Nokia (NYSE:NOK) is holding negotiations with European carriers to strike revenue sharing and exclusivity partnerships for its forthcoming smartphones running Microsoft's (NASDAQ:MSFT) Windows Phone 8 software, according to a report in the Financial Times.
The report, which cited unnamed sources, said that Nokia is seeking to revamp its marketing operations for its Lumia smartphones by creating dedicated carrier support for its smartphones, initially at one or two operators in Europe. The deals would include revenue-sharing arrangements, giving the carriers a financial incentive to push the devices, the report added.
A Nokia spokesman declined to comment.
Such plans are not without precedent, of course. Apple's (NASDAQ:AAPL) first iPhone relied on a revenue-sharing arrangement with AT&T Mobility (NYSE:T), though this was discontinued with the iPhone 3G. And Research In Motion's BlackBerry service worked through a similar scenario.
The report said the talks with Nokia are still at an exploratory stage but that France Telecom is one of the operators under consideration.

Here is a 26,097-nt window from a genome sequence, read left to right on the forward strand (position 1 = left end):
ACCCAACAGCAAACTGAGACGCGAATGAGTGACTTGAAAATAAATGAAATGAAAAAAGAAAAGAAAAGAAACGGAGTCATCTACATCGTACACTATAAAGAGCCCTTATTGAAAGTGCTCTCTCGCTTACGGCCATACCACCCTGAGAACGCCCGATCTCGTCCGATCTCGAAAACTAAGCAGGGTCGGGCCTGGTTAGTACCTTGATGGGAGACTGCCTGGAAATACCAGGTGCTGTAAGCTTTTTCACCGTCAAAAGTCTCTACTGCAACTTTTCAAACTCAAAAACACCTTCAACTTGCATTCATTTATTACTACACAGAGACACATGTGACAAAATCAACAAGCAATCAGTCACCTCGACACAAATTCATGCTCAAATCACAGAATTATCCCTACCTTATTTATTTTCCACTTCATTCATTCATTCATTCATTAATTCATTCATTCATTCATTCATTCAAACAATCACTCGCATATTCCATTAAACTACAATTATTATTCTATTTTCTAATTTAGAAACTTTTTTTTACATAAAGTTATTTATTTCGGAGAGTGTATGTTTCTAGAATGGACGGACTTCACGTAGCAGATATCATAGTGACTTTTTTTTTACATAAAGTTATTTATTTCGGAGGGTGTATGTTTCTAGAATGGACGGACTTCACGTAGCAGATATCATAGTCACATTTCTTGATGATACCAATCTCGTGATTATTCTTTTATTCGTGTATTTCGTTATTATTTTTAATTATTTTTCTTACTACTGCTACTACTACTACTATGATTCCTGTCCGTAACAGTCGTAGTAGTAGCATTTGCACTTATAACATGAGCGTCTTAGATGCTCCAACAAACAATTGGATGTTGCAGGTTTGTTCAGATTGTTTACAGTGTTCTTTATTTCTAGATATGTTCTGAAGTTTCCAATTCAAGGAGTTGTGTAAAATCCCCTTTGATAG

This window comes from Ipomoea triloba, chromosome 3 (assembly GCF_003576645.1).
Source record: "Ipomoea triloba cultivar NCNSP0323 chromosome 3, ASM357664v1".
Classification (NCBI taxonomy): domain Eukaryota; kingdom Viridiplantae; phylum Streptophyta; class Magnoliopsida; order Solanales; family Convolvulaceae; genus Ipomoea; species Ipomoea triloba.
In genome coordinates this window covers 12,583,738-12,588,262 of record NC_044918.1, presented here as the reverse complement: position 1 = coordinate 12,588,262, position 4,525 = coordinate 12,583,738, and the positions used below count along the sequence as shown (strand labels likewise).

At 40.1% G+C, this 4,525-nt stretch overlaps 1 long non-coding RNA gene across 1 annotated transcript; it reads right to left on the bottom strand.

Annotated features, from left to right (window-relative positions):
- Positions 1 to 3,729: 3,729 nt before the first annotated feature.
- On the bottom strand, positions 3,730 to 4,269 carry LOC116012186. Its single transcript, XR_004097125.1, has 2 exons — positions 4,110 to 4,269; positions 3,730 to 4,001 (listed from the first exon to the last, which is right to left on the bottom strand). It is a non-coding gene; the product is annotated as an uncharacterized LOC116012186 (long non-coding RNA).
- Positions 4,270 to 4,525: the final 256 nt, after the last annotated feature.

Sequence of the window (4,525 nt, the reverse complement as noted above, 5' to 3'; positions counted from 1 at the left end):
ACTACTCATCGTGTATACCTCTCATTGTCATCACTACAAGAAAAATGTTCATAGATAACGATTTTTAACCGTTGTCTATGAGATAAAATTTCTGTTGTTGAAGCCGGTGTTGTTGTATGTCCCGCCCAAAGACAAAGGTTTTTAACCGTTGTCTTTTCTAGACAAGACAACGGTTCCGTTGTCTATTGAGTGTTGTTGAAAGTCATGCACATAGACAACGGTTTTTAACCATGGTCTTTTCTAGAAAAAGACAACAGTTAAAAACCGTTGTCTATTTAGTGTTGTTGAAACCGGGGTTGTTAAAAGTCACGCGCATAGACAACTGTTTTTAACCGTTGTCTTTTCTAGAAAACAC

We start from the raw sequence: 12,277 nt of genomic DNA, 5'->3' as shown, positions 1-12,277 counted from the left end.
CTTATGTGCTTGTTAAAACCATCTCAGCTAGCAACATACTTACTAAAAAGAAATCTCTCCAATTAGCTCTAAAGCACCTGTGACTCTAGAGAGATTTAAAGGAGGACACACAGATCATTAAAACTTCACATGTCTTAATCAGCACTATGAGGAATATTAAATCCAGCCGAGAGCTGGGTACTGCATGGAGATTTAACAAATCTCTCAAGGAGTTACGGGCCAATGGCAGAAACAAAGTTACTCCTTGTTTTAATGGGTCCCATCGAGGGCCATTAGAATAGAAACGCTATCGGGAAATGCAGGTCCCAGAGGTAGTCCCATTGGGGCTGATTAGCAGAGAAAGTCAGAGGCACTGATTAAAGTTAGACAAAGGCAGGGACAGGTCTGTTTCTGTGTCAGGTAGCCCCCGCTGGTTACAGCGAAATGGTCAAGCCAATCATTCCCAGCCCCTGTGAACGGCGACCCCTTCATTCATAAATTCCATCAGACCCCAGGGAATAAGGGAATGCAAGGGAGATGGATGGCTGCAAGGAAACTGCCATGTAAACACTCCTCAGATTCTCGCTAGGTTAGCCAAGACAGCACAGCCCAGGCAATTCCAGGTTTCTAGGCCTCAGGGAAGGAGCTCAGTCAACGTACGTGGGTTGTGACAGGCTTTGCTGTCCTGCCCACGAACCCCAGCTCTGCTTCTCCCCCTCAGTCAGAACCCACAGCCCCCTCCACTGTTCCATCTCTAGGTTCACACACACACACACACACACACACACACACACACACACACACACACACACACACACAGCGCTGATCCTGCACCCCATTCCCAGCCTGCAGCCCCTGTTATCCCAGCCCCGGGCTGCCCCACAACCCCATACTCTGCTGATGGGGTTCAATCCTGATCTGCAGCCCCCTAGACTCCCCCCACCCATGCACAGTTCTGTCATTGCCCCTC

In the United States, T-Mobile USA exclusively launched the Lumia 710 in January and AT&T launched the Lumia 900 in April. However, those deals do not include any known revenue-sharing components.
Nokia CEO Stephen Elop said last week that the company's Windows Phone 8 smartphones will be an "important catalyst" for the company. Nokia posted a $1.7 billion loss in the second quarter amid declining sales. The company reported four million Lumia smartphone sales, double what it had in the first quarter.
Notably, Nokia reported shipments of 600,000 devices in North America in the second quarter. Since Nokia's Lumia phones are the only devices the company is pushing in the North American market, it's reasonable to assume that Nokia sold 600,000 Lumia smartphones in the United States and Canada during the quarter. Worryingly, Nokia sold the same number--600,000--in the North American market in the first quarter of this year.
Despite recent credit rating downgrades from Moody's and Fitch, Nokia received an uplift from research firm Strategy Analytics. According to the firm, Nokia's Lumia sales through its first three quarters of availability beat, in terms of shipment numbers, sales of the iPhone in its first three quarters as well as Samsung's first Android smartphones.
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